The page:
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Tag Archives: Sweeney Todd: The Demon Barber of Fleet Street

Top 5 favorite song numbers from the Les Mis film

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5 – Look Down

No, not the opening number that’s also known as “Work Song”. I’m talking about the film’s second usage of the tune. Though the stage musical has other ideas, to me, Act 2 of the film starts with the 9 year time skip after Valjean adopts Cosette. “Look Down” begins this part, and it accomplishes two major things: it shows the revolution element that governs the plot of most of the film’s second half, and it introduces new important characters Marius, Enjolras, and Gavroche, the last who handles most of the singing in this song. It’s a dynamically staged number with the young orphan and his friends running around and stealing food from the rich, and with the kid hitching a ride on a stage coach for the second verse. Daniel Huttlestone in his film debut does nice work, showing the anger that resides among all the poor. I’m also fond of how the chorus chanting is used here compared to the film’s opening number. At the start of the movie, it’s the lowly prisoners reminding themselves to not dare meet the eyes of their guards who rule them. Now, it’s a call by the people at the bottom of society towards the rich, urging them to notice the inequalities in Paris. The difference encapsulates the new themes of the film: the weak is rising up.

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4 – Master of the House

I’m not a big fan of the singing of either Sacha Baron Cohen or Helena Bonham Carter in this film – both did much better vocally in Sweeney Todd – but their big signature number “Master of the House” is still a highlight of the movie. You might think it’s just a case of standing out in a crowd, as it’s a comic relief number surrounded by serious drama acts, but there’s more to it than that. It’s a very funny number, for one, and with so much going on, I keep discovering new things every time I see it. There is an impressive array of swindling and stealing going on by the Thénardiers, much of which you’re likely to miss on the first go. It’s also a great way to introduce us to the two characters and the dynamic between them, with Cohen bragging and playing the big boss, and Carter dryly berating him from the sidelines. Cool stuff, and after the emotional Fantine arc of the story, a bit of up-tempo fun is just what the doctor ordered. Every time I see the film, I find myself looking forward to this one more and more.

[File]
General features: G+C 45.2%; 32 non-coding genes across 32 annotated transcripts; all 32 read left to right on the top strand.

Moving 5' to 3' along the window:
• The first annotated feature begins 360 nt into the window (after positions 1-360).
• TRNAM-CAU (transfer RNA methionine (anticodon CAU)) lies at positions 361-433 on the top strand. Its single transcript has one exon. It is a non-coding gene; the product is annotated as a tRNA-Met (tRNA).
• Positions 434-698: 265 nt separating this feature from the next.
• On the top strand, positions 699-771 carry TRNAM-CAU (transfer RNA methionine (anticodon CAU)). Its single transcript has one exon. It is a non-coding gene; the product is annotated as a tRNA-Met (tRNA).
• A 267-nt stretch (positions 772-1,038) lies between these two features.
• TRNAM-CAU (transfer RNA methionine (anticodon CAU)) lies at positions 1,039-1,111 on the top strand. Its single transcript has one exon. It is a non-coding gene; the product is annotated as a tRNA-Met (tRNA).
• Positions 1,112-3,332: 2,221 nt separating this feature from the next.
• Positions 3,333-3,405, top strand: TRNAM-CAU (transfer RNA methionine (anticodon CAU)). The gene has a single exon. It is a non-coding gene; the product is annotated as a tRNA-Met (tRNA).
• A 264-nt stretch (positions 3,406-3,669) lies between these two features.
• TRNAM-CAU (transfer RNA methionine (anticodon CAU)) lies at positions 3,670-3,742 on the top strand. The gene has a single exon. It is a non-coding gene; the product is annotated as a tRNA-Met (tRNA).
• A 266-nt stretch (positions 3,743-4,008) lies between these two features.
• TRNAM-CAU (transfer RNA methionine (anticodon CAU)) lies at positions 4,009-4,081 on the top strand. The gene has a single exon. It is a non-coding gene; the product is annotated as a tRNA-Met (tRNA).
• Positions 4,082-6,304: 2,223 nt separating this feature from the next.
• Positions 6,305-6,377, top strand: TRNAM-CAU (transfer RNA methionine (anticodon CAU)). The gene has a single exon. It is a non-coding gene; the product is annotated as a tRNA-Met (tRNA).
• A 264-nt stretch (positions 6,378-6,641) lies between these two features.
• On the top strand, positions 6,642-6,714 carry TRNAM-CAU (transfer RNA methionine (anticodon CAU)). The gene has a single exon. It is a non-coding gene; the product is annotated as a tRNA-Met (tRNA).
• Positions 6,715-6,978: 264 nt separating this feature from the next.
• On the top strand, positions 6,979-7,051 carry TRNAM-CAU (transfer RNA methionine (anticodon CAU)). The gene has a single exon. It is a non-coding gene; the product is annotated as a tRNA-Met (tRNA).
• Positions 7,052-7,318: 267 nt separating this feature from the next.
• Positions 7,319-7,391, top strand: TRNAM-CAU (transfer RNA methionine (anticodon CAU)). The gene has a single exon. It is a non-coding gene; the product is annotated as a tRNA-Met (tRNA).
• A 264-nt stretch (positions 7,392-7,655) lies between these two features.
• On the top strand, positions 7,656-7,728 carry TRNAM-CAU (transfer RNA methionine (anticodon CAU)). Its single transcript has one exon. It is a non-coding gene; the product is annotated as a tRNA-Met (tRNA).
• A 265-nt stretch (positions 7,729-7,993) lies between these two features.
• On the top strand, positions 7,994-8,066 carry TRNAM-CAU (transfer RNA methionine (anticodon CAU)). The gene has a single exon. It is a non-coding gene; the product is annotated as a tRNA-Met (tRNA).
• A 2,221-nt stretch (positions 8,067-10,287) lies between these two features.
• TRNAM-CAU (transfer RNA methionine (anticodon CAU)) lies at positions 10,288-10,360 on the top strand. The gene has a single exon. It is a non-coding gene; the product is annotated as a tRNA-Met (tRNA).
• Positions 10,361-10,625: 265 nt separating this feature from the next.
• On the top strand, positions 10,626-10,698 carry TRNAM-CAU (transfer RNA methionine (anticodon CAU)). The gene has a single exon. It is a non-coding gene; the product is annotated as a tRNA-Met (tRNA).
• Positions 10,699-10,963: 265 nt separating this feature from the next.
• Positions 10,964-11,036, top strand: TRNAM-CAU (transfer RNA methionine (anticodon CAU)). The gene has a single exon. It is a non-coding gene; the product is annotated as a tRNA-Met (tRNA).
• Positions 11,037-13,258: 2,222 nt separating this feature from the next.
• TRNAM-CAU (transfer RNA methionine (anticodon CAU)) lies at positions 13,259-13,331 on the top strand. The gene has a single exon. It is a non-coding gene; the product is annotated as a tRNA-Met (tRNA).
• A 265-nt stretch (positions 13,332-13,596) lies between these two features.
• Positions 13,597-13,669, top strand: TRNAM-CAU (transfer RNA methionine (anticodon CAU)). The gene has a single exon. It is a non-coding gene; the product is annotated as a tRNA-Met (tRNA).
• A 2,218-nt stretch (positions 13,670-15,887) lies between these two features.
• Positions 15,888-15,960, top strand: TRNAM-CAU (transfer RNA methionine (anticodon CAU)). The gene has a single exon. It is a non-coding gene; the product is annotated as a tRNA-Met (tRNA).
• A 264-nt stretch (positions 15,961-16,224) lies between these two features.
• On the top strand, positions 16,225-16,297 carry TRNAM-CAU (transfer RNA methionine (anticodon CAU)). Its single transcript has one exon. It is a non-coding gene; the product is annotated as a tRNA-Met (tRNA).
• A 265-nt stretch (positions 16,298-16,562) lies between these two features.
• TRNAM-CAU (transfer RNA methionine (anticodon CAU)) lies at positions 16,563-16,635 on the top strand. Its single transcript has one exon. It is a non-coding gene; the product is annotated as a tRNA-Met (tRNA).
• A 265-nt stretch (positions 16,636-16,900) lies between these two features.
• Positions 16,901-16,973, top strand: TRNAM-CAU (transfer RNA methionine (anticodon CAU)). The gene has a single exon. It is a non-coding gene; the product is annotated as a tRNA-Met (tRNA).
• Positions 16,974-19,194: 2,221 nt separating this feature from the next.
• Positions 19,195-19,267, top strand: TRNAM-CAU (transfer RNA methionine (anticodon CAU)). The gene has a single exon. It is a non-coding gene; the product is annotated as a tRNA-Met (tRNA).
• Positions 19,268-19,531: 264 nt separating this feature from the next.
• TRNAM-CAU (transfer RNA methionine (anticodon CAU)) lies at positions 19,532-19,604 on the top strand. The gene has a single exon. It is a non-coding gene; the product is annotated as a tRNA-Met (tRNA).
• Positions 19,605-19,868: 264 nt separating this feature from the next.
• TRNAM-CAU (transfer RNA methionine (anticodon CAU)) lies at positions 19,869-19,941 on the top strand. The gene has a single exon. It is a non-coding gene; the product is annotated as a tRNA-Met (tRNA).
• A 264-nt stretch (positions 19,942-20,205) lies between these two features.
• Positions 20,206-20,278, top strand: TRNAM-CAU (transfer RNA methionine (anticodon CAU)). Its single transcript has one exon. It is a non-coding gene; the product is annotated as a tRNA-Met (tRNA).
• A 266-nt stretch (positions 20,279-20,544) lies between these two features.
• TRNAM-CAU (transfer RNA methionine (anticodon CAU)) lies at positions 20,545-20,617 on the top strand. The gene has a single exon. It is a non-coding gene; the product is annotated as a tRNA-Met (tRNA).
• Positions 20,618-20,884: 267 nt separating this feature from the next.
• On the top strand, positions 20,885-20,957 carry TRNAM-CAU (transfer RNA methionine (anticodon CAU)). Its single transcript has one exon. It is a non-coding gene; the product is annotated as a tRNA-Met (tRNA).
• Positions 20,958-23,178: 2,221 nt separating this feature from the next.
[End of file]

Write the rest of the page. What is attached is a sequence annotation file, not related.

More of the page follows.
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3 – On My Own

I don’t know much about the technical aspects of singing, so maybe I’m way off-base here, but in my ears, Samantha Barks is the best pure singer in the whole cast. Nowhere is this more apparent than in her character Eponine’s one big solo number, an ode about her unrequited love for Marius. The staging of it is simple, with Barks just walking down a street in the rain and singing her heart out, but that’s arguably all the song calls for. A proper tearjerker.

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2 – Valjean’s Soliloquy (What Have I Done?)